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Measuring Impact, One Apple at a Time

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Are you collecting apples or oranges?

What do fruits have to do with a sector-wide  data project? In 2010, when we started working on HomeKeeper and the HomeKeeper National Data Hub, we envisioned creating a shared data hub of aggregated programornageApples (1) data to help programs measure  social impact and benchmark their success to their peers. Creating a  national data  hub already seemed like a  daunting task, but it was complicated by the fact that  comparing one program’s outcomes to another was  a lot like comparing apples to  oranges, as the saying goes.

The shared  road to shared data

One our first tasks  in building a shared measurement system  was to develop a common set of inputs and standard data collection practices with our earliest pilot members.  This would allow us to create common social impact metrics for the sector. Fortunately, three organizations in the Northwest, OPAL Community Land Trust, Homestead Community Land Trust and Kulshan Community Land Trust, had already begun  aligning  the way they tracked their program intake forms. But when we started looking at the existing data tracking spreadsheets from all the  organizations  in our pilot program, no two programs had the same list.

Some groupsdataHub_graphic border were tracking age, others were tracking date of birth.  Some never asked if their applicants were first-time homebuyers and most programs couldn’t tell  whether or not homeowners were moving on to market rate homeownership when they sold their deed-restricted home. Tracking income and area median income (AMI) was even more tricky since some  programs were only tracking the eligibility income, while others relied only on  gross household income.    While every program agreed that tracking the property address  and number of bedrooms  was important, some programs had never tracked  any appraised market values, the subsidies attached to those homes, or even the year the home was built.

In the beginning it was clear that transitioning to a common standard was going to mean change and compromise for everyone. It was a thoughtful process, with a lot of discussion and input over a series of  webinar conference calls. Eventually the discussion yielded some consensus.  For example, we decided  we weren’t  going to track congressional district, because it’s not found on an appraisal and we can probably map that later, we figured.  And we decided to let programs define “first-time homebuyer” themselves because there is  more than one official definition if you ask around.  We agreed  that everyone should start tracking  date of birth of all household members, so we could count children and seniors housed dynamically. And  that everyone should have  an exit survey for outgoing homeowners in place.  Some very good metrics were proposed, but did not make it on the list, like the energy ratings of homes and commute times before and after purchase. If  programs wanted to track more information, they certainly had the flexibility to do so, but our task at hand was to identify what the group  thought  every  program should always track at a very minimum. The data had to be reasonably accessible and of interest to the majority of the programs  to make the cut.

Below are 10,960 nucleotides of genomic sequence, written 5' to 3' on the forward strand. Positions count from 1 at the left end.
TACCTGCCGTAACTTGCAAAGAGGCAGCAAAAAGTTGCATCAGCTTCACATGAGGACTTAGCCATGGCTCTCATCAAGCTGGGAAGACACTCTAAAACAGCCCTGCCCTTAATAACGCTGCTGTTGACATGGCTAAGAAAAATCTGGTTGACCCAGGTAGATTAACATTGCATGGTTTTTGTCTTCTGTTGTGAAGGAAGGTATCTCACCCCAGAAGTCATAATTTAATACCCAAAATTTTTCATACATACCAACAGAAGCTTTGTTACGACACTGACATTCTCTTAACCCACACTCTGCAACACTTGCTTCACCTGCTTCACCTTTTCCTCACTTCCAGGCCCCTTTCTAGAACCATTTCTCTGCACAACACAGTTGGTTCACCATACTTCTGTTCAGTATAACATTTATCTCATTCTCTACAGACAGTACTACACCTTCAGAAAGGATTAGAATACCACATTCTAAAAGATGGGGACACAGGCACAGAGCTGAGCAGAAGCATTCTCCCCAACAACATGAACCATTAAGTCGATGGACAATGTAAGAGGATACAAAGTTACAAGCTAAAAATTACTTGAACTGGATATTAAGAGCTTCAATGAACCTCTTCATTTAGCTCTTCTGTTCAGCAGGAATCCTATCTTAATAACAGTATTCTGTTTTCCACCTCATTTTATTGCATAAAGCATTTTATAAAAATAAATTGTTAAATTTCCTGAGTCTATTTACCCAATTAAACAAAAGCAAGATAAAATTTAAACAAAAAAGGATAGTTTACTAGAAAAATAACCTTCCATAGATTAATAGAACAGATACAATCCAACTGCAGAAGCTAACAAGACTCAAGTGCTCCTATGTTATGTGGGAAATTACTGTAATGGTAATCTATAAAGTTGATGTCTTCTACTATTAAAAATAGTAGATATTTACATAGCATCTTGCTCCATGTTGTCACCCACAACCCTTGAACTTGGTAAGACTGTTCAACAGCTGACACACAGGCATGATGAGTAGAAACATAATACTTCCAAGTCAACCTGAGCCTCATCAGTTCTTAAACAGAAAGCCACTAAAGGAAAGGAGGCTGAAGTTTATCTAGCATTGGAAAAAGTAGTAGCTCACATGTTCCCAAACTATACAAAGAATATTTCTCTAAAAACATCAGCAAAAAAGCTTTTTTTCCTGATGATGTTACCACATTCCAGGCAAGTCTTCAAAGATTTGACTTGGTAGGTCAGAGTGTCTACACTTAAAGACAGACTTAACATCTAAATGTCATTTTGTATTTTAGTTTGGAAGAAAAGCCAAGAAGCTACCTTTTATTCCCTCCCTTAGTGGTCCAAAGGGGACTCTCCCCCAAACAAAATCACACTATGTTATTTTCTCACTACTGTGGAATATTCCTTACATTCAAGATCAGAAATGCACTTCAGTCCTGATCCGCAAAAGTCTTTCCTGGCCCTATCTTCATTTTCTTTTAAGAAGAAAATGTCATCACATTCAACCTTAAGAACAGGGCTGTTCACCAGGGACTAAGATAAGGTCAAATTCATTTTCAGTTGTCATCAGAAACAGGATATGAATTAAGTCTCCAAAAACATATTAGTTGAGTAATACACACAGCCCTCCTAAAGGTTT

Setting a new standard

Eventually, everyone was convinced it was well worth the effort.    This was despite the fact that  it meant asking  more applicant details on the application and incorporating additional processes, like capturing appraisal information and reviewing  HUD-1 settlement statements after close. By the end of our first year, we not only had buy-in on a common list of fields and practices, but the process had inspired programs  to  suggest new metrics that everyone wanted to add,  like employment and educational status of individual household members.  People  were literally asking us to require them to input more data!

As a result of this year-long process working with program staff and stakeholders  from across the country, along with researchers from the Urban Institute, we ultimately  assembled  a standardized list of data fields and data management practices for  measuring  program performance and impacts. These standards  represents what  the  Cornerstone Partnership and the HomeKeeper community  believe homeownership programs need  to tell a more complete story about the impact of their  programs and our sector as a whole.  As we discover and learn  how to improve the ways we  measure  program outcomes, these standards will no doubt  be refined and expanded.  But for now, they represent our best attempt at identifying and defining the data every program should track.

Join us!

If you manage a homeownership program that preserves affordability over the long term, we  invite you to align your program documents and procedures with this  data collection checklist  developed for you by your peers. This is intended to be used  by all homeownership programs regardless of whether or not you are a HomeKeeper user. By going through the process of reviewing and updating your forms and procedures, your program will reflect many program design best practices. With a community of practitioners collecting the same data in the same way, we can more accurately measure the impact of the sector at national level and you can compare your program metrics to your peers knowing  that you’re making  a true apples to apples comparison.

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